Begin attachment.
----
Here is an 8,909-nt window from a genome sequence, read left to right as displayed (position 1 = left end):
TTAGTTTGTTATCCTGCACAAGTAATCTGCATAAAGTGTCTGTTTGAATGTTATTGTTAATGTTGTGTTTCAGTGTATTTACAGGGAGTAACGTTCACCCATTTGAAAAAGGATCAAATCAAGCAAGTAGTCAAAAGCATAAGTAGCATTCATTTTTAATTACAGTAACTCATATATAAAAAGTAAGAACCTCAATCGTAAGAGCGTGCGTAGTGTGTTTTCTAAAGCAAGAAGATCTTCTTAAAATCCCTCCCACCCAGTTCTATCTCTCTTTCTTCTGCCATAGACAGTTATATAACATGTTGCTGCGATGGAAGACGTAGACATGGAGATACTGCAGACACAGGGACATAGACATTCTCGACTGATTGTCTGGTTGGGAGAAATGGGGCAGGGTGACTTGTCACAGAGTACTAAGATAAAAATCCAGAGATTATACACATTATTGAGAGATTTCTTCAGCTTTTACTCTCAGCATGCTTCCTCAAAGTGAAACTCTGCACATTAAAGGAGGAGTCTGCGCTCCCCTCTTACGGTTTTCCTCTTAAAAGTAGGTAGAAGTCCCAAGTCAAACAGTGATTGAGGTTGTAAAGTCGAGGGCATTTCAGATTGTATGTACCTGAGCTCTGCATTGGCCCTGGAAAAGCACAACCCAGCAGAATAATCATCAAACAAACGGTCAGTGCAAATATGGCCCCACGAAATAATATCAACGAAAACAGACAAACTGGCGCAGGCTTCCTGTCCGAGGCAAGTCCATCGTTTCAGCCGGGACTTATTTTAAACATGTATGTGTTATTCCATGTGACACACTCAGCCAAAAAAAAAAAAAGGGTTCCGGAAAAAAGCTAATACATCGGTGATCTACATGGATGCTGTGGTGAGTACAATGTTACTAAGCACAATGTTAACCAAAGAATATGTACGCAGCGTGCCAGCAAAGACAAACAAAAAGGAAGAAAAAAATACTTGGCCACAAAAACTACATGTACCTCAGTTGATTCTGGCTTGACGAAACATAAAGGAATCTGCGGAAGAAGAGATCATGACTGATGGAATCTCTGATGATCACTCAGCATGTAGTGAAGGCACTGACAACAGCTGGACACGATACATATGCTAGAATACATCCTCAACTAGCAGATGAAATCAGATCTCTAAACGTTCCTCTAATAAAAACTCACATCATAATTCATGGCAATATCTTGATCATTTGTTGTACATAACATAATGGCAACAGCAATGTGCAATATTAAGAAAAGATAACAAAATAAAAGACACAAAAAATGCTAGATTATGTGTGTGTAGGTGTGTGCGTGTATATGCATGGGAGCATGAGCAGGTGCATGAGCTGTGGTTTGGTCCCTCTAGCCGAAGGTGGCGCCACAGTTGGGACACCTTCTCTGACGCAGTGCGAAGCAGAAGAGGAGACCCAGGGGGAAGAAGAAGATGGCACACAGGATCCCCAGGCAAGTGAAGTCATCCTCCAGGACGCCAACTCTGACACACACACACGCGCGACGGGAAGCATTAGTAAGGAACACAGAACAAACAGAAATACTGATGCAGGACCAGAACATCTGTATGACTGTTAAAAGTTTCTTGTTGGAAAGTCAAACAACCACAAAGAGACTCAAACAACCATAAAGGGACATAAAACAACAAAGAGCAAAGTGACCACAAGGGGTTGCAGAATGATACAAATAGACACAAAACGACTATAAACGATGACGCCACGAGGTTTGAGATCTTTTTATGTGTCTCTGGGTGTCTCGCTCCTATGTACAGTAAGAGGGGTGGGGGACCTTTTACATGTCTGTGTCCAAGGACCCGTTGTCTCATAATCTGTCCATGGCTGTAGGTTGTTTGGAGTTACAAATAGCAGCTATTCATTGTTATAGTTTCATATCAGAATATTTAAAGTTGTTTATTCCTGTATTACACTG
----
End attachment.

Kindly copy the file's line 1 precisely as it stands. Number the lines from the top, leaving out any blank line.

Here is an 8,909-nt window from a genome sequence, read left to right as displayed (position 1 = left end):